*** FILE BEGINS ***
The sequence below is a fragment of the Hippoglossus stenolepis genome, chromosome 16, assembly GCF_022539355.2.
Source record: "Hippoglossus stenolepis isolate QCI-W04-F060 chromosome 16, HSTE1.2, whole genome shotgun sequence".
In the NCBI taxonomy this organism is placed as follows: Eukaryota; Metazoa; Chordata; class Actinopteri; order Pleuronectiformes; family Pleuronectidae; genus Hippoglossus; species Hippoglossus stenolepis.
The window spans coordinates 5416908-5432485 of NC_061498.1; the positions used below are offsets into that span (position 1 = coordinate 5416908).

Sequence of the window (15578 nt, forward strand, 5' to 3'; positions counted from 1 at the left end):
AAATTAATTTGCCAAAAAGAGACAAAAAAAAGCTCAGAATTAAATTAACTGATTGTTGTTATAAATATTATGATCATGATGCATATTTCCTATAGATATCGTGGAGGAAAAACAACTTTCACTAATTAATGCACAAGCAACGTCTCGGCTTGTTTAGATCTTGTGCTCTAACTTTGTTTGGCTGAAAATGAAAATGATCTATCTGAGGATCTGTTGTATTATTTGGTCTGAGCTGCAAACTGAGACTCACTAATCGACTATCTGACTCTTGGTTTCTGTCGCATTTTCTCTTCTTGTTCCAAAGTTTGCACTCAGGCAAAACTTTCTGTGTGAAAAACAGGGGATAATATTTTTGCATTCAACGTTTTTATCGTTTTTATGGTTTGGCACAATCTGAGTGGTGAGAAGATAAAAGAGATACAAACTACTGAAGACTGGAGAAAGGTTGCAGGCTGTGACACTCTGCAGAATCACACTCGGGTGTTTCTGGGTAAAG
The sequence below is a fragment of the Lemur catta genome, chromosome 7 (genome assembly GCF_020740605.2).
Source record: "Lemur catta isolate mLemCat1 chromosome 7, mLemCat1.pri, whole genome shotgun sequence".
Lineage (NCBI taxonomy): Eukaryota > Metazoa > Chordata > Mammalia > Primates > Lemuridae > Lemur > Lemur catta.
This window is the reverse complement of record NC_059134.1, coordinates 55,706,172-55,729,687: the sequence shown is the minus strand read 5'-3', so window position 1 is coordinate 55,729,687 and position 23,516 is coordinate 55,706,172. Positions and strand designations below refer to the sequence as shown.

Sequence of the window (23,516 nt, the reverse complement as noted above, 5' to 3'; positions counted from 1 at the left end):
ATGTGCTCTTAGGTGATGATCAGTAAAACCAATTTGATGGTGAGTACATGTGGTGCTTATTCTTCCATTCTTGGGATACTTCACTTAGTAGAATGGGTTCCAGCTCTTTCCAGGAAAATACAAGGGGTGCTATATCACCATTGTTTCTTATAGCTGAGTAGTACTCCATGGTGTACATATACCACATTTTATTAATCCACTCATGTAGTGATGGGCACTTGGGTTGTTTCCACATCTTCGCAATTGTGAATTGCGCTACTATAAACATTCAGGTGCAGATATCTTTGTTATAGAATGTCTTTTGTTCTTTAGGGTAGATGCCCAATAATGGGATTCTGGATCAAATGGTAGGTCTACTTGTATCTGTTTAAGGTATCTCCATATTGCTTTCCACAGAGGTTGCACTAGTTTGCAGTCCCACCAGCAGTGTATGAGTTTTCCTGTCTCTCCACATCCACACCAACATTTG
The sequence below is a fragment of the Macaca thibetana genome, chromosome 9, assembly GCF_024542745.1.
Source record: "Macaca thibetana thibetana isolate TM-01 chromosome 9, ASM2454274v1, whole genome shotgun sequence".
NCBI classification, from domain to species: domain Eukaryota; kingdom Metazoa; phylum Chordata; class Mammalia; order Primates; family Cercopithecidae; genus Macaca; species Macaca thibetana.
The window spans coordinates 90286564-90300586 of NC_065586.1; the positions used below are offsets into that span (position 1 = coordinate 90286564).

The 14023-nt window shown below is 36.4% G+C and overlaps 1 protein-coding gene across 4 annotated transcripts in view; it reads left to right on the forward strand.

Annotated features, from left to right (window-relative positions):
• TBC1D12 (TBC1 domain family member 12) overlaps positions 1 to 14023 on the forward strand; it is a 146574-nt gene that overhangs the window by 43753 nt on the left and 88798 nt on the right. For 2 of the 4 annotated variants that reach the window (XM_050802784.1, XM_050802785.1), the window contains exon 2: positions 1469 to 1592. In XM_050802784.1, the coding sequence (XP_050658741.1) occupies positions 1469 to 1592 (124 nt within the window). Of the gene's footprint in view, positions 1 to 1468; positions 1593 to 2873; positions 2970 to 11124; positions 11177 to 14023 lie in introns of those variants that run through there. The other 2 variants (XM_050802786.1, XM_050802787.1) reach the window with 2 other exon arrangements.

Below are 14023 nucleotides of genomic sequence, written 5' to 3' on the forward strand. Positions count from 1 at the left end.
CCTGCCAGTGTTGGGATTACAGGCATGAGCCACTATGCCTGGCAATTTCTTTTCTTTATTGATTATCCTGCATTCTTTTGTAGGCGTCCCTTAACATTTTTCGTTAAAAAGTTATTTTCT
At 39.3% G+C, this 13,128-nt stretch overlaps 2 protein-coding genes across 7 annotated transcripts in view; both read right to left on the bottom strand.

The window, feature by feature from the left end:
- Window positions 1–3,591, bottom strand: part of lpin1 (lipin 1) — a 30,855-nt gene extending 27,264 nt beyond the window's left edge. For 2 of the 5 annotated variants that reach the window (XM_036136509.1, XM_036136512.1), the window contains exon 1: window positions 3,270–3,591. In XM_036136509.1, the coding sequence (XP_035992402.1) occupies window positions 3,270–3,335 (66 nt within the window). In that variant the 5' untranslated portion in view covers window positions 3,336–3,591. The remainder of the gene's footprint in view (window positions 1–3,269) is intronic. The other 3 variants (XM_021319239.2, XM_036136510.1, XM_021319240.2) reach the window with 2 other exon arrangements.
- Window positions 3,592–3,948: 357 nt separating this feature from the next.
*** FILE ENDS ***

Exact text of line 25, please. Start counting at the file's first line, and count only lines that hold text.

- Window positions 3,592–3,948: 357 nt separating this feature from the next.